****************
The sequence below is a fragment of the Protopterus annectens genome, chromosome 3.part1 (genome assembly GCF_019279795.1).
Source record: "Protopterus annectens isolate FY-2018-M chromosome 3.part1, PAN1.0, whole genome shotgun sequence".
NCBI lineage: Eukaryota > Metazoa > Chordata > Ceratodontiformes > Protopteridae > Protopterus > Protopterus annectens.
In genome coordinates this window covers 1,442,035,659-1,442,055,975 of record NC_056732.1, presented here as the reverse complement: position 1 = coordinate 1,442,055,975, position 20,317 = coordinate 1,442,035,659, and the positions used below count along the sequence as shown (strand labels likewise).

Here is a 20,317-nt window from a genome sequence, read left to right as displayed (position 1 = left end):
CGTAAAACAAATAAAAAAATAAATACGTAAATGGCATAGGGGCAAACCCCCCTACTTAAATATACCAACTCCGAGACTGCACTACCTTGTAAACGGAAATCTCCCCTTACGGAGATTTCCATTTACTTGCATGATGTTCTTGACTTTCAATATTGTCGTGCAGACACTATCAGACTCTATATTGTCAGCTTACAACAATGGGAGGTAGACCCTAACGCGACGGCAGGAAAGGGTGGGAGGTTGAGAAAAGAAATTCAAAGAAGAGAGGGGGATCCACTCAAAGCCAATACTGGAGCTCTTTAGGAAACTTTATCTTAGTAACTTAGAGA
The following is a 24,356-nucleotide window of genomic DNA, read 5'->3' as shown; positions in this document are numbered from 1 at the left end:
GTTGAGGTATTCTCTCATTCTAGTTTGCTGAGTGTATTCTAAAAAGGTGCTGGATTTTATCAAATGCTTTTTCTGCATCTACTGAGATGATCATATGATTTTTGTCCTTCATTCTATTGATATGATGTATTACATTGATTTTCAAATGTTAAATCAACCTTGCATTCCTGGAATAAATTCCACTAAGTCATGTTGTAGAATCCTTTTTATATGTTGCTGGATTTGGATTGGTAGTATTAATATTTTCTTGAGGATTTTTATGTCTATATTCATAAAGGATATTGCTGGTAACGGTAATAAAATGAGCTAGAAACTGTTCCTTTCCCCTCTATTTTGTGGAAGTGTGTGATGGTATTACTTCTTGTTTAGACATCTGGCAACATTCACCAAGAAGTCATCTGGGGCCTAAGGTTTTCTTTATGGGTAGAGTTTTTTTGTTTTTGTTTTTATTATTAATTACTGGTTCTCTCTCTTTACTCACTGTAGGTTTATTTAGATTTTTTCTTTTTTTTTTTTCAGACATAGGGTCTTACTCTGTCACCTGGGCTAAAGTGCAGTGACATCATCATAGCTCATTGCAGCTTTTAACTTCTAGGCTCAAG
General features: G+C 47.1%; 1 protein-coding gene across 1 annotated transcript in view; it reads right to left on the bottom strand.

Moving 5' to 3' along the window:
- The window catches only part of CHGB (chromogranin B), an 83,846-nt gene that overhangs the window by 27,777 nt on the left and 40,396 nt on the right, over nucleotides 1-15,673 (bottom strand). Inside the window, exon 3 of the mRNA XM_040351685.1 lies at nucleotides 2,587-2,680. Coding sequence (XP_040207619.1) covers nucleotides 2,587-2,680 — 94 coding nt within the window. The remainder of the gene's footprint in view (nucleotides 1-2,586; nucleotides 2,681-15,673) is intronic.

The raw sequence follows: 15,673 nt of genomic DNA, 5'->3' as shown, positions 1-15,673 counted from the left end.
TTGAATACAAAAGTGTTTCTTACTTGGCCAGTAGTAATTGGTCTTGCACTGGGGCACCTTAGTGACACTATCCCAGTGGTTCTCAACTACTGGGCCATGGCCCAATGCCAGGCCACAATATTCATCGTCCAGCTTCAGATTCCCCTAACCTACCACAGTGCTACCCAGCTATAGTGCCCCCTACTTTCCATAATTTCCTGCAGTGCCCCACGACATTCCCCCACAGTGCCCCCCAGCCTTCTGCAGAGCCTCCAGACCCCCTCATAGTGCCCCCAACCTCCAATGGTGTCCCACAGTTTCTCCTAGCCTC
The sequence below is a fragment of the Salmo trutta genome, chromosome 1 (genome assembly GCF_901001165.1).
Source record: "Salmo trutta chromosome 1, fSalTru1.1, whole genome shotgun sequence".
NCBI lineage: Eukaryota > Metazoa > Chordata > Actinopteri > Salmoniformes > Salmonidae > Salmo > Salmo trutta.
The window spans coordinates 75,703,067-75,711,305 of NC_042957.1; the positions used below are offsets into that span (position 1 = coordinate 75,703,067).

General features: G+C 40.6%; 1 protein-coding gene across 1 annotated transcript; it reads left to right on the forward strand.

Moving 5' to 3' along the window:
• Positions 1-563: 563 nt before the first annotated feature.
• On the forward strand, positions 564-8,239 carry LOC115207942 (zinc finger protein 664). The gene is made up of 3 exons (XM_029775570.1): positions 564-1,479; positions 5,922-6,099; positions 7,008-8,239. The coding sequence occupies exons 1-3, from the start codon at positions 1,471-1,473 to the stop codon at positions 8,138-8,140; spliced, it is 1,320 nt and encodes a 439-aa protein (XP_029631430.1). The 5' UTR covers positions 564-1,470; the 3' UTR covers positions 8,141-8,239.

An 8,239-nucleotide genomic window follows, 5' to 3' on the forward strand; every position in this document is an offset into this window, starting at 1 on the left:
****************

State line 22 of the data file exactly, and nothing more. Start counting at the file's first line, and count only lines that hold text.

An 8,239-nucleotide genomic window follows, 5' to 3' on the forward strand; every position in this document is an offset into this window, starting at 1 on the left: